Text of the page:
I would carefully place several photos in the scanner tray, and align them aside each other to fit nicely. I would make a high resolution scan of each round of photos. After that, the work was purely digital.
I duplicated each scan by the number of photos in it. For each duplication of a scan, I cropped around the perimeter of a photo, until all of the photos in the scan existed, individually. I kept the original scans in its own folder, and the duplication of that folder, became the photo archive in which I employed the above process of photo isolation.
From then on, I titled each photo by date, following the name of the student. I would refer to the back of the physical photo for the date that her mother had written, or I would refer to the front of the photo, where the date was stamped on a corner of the photo, by the camera.
I was hired to produce a video slideshow, but wound up organizing a photographic archive, along the way. It was a delightful project. It was an arduous task. I loved every minute of it. The systematic approach I gave it was thoroughly engaging.
By the end of the day, I’d produced the photo archive, and a fourteen minute video slideshow.
For the slideshow, I dragged in each photo from a year, beginning with 1996, into the editor. I ordered them chronologically, and allocated each of them for a five second runtime.
For the majority of the photographs, I choreographed them with movement—soft zoom-ins and zoom-outs. This gave the slideshow an air of momentum, instead of a static one-after-the-other for each image. The photos interwove with a graceful movement, instead of a more frenetic and gaudy array of transitions that are prevalent in many slideshows. I brought out the subjects in the photographs, instead of diminishing them with loud embellishment.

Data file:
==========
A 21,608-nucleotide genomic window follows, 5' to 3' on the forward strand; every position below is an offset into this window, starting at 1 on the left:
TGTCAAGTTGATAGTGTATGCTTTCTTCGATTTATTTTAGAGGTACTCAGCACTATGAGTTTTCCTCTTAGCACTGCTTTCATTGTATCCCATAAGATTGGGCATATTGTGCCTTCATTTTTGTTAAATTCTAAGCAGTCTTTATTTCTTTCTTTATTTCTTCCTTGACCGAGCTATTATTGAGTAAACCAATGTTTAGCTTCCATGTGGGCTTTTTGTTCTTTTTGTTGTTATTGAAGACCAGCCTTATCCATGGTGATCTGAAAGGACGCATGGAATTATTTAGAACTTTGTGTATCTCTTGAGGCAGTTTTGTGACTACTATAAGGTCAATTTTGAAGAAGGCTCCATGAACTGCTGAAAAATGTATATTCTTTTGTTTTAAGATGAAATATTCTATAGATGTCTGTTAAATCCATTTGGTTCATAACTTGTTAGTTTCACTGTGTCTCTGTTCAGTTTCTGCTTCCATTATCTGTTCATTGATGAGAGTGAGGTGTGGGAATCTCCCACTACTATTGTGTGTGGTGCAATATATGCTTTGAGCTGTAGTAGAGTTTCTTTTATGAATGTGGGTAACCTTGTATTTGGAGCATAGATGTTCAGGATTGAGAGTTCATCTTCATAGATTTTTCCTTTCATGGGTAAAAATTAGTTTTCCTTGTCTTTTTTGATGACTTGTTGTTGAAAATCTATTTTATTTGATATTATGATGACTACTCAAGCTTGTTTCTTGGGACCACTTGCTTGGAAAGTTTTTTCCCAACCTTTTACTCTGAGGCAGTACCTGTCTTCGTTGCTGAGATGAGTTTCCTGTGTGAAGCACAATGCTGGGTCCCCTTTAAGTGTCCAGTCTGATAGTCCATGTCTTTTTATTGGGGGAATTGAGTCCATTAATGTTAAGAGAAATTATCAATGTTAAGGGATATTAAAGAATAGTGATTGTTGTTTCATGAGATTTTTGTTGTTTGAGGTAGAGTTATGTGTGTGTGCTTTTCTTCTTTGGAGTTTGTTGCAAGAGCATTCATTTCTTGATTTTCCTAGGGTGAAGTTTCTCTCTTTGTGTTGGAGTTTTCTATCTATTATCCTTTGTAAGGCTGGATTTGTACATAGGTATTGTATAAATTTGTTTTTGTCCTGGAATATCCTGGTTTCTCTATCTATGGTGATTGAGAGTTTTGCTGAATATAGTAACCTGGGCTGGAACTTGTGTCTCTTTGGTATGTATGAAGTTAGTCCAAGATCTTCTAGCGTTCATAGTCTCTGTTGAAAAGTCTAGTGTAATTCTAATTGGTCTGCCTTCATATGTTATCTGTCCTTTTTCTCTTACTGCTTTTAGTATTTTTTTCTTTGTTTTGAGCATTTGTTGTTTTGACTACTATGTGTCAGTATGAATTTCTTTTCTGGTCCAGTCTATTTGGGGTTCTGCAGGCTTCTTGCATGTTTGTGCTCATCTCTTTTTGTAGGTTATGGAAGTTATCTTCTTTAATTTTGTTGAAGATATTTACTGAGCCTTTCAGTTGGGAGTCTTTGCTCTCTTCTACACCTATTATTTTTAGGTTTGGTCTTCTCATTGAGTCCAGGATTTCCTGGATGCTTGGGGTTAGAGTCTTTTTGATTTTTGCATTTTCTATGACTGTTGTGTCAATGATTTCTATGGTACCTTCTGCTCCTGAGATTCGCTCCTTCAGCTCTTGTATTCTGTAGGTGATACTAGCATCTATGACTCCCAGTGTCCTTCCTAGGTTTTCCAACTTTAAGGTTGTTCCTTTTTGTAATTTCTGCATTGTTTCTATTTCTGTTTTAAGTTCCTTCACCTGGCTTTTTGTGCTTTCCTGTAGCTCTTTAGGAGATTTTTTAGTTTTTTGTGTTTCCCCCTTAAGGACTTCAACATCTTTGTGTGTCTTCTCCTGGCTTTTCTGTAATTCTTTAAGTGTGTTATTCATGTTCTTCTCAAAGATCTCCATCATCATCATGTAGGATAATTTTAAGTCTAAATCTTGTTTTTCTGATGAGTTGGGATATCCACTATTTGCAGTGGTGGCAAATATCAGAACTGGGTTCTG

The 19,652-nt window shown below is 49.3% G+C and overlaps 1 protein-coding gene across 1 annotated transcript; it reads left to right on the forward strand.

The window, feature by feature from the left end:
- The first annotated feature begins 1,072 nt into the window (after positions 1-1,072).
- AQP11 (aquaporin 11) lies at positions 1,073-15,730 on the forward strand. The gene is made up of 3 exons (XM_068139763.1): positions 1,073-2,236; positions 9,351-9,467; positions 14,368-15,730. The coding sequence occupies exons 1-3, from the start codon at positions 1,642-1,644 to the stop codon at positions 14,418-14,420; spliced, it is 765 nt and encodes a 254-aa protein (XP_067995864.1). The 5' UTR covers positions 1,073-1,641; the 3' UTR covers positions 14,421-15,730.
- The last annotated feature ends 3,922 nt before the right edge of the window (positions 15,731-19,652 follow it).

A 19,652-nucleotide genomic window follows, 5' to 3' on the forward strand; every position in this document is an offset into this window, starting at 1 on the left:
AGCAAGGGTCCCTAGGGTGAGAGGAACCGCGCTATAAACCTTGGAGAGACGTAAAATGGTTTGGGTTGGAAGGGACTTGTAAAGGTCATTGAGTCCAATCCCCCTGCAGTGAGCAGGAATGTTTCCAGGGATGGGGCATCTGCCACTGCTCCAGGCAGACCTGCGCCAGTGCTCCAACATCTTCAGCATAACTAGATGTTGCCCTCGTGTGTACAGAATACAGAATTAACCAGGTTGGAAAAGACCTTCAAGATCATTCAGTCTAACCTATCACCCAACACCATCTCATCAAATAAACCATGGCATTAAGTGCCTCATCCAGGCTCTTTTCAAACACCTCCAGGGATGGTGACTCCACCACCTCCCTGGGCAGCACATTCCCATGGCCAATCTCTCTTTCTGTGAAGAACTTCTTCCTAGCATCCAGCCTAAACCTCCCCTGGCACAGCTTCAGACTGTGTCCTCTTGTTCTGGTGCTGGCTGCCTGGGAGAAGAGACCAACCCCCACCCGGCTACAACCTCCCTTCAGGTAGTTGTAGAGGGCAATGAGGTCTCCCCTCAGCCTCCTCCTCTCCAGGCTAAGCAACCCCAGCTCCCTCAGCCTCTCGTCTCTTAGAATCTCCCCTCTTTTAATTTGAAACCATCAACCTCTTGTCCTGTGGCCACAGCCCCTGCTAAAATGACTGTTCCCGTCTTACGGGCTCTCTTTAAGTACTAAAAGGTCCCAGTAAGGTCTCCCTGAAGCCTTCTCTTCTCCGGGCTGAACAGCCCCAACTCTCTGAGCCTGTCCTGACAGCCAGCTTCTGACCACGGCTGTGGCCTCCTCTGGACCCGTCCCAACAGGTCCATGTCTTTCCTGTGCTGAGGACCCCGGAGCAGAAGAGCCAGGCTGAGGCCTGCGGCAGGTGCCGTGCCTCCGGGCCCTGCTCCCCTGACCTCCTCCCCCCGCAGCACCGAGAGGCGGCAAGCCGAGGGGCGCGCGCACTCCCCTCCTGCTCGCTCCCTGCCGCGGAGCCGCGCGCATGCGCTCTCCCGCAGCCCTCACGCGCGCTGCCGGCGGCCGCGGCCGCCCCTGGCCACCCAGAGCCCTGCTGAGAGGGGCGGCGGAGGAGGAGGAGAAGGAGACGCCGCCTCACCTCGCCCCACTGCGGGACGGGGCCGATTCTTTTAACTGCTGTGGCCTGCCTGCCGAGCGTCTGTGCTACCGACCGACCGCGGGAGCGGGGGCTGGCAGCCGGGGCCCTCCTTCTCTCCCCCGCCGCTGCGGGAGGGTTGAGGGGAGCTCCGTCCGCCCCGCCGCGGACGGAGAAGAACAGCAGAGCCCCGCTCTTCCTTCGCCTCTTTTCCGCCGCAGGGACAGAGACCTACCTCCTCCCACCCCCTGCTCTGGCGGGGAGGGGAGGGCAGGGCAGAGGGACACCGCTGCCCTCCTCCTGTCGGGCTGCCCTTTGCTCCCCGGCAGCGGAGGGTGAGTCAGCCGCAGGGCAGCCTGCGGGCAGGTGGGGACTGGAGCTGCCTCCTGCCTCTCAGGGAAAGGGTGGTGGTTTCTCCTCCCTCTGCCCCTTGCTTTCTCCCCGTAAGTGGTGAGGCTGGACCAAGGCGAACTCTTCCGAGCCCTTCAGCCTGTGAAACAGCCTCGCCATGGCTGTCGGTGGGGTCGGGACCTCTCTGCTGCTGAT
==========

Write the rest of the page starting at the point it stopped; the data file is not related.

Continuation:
Upon my taking up the project, the mother of the student that asked me to do it, said I could throw some of my music—namely, jazz fusion—into the slideshow’s soundtrack. Her daughter objected to this, but rightfully so. The music tracks her daughter requested were more appropriate for her. Her relatives probably would’ve asked her when she’d become so funky, otherwise.
I’m very proud of the project. I’m glad the mother of the student asked me to do it. When the day ended, I was amazed I’d done it all. I slept well, that night. It was great work.
Several days after I arrived home from camp, my family traveled to St. Louis to spend a couple days with family for a myriad of celebrations. Among one of our activities, was touring the Gateway Arch and its museum.
An excellent documentary on the construction of the Arch, Monument to the Dream (1967), was screened. The documentary was great to see before going up six hundred and thirty feet into the Arch, ourselves.
Before the Arch was begun in February of 1963, it was estimated that thirteen men would die through the course of the project. Twelve of the estimated thirteen, did not. The men that worked on the Arch took risks, and were smart. Because they were smart, causalities were limited. Because they didn’t eliminate risk, a lofty goal was surmounted. The result is a testament to ingenuity and what can be accomplished when risks are taken.
Additionally, this month, project wise, I began editing the homeschool choir’s spring concert I’d filmed, back in May.
I also started up my personal YouTube channel, intended for miscellaneous content. There are a few fun videos I’ve posted there. (/user/DavidWesleyBrooks)
June was one of my most productive months of the year. Other personal highlights of the month included a ball game or two and much more.
June was a lively launch of summer solstice. See you at dawn, as we welcome July.
Upwards and onwards,